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Blog posts tagged with 'warfare training'

ANCIENT BIOTHREATS part II

It is the year 184 BC and you are a soldier on a Pergamene Ship headed to Carthage to confront the opposing forces of that mega barbarion superstar known as Hannibal. As you near your destination and prepare to put all the years of your razor sharp warfare training and barbarian bashing expertise to the test, your are focused on how you are going to show this tyrant what a real warrior is all about. When suddenly, and without warning, something in the corner of your eye blocks out the sun for just a tic and catches your attention. then CRASH.

A large object clay pot shatters on the deck of your ship. Your first reaction is to grab some water or a blanket fearing the enemy has attacked your vessel with a pot of burning oil and coal, but instead of flames and smoke spreading on the deck of the ship, you are shocked to discover that lying among broken shards of clay fragments are hundreds of poisonous snakes of various varieties slithering and swarming all over the deck in all directions. Cobra’s sliding under the feet of those beloved slaves chained to the oars. Large Black Mamba’s wrapping themselves around post, and disrupting the captain’s afternoon tea. These fanged vermin are angry and not feeling very loved. Why should they? After being packed in a cramped pot like moldy roman grain and tossed through the air like the heads of Roman disidents at a gladiator free for all, these snakes have a serious attitude problem. Fast and vicious, within seconds they have already have bitten more then half the crew. The few remaining stoic warriors have decided to take their chances in the shark infested ocean waters and bravely abandon ship.

Before you can join in this decision to run away, you find yourself surrounded by a swarm of fanged attitude and the only thing you know to do besides scream like a captured carpathian in hot boiling oil is to start beating these misplaced reptilians with your trusty sword. But these snakes are fast and three of them have already gotten a few bites in on your sandal-clad ankles while several others are squirming closer. As the poision starts to set in, confusion and frustration starts to slowly give way to a sinking feeling swimming around in your head as neurotoxin courses through your veins and nausea and pain begin to register shades of Elysian Fields. Your last thoughts is the realization of why you hate snakes. Let there be no doubt about it, Biowarfare is a nasty business and not for the mortally challenged.

With the passage of time comes change, instead of clay pots, biowarfare can come in the form of a dirty bomb, a discarded package, a letter sent by the mailman, the happy fellow you have known since high school or a misplaced clay pot full of scorpions sitting unnoticed on the promenade deck of a large luxury liner. Strange has it may seem, some things never change. Although most modern bioterrorist find bravery in not confronting their enemies face to face, it is safe to say they too are afraid of snakes. Though proven to be a formidable weapon, snakes have now slithered aside and have been replaced by prayer books and lab coats. Clay shards now look like powders or toxic gasses and instead of a few hundred crewmembers on a long wooden war vessel; the victims are now in shopping malls, school yards and sports arenas can now number in the tens of thousands. Let there be not doubt about it, these are not the good times.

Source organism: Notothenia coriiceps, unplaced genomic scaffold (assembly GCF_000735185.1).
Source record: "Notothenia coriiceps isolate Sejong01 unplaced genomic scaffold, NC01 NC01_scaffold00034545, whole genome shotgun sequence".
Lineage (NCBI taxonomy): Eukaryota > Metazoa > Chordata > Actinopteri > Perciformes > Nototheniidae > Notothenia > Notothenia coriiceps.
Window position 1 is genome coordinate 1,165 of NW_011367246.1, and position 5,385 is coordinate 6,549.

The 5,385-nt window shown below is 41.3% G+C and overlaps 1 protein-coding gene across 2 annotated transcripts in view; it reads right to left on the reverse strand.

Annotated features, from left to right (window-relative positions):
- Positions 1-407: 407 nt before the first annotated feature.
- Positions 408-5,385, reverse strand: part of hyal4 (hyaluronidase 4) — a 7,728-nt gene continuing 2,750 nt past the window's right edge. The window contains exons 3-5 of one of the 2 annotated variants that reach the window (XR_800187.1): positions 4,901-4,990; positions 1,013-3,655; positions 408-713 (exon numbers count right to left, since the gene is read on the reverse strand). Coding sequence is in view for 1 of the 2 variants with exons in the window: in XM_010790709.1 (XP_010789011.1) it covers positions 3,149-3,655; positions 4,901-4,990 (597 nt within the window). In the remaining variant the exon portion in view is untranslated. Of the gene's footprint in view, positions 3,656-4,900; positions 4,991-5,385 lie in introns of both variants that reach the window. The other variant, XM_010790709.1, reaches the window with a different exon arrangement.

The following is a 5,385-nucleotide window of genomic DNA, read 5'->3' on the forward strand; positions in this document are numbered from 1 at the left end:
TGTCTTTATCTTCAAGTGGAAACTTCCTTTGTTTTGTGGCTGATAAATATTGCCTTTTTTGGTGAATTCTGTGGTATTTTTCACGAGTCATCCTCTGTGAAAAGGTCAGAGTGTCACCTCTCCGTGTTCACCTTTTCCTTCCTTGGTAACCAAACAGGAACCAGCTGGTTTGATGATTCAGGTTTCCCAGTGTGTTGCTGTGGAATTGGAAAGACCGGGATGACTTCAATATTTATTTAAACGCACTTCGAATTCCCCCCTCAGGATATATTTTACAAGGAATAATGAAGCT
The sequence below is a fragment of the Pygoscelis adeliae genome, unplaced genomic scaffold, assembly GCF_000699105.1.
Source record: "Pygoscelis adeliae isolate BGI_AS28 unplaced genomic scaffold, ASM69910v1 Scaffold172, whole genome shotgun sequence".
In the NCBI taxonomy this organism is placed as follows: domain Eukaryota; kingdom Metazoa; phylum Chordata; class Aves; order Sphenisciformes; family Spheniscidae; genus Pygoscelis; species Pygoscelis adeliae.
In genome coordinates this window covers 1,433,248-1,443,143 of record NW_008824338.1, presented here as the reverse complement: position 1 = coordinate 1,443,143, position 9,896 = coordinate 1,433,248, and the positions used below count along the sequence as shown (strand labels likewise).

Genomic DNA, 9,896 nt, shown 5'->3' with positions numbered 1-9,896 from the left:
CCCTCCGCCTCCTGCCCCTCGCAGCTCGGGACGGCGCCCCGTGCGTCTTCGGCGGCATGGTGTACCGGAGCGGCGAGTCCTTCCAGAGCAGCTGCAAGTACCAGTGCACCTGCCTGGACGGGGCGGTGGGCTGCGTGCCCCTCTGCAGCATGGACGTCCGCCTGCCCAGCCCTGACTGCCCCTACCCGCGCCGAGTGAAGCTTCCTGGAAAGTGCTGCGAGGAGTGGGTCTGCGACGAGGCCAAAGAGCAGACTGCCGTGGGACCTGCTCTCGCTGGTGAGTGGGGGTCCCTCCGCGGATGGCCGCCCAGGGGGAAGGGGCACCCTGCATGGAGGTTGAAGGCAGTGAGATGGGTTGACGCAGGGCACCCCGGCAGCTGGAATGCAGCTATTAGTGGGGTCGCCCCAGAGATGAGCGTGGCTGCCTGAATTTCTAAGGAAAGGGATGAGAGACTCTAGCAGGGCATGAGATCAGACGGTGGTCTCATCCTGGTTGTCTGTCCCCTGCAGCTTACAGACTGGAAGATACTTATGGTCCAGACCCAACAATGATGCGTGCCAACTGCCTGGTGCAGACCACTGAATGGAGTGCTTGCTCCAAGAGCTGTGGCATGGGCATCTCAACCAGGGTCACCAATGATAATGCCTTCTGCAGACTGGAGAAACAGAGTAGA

Now lets take a look at that sword and the improvements that can only come with the blessings of time. Back in the day, the sword would have held back a few of the vermin, but even the craftiest war trained soldier would have found himself at a great disadvantage. Now the snakes are powders and liquids and a simple 2-inch by 3-inch plastic hand held device and an easy to use plastic buffer bottle that can test suspicious bio threat residuals with given results in less then ten minutes. With that type of knowledge in hand, first responders will be able to make valued decisions that can save the lives of millions, making it better then a sword and much easier to carry.

Though not designed to ward off a pot full and angry vipers, AdVnt Biotechnologies newly extended line of Bio Warfare detection devices are both time and field tested to support bio threat first responders with rapid need to know information that many of us rather not know. Detecting threats for Anthrax, Ricin, SEB, Botulinum, Plaque or Tularemia, AdVnt’s BADD single test and Pro-Strip Rapid Screening System are the tools to have when confronted with a real-time biowarfare situation. And with the addition of the new Tularemia test device, the blanket of threat detection as spread even wider.

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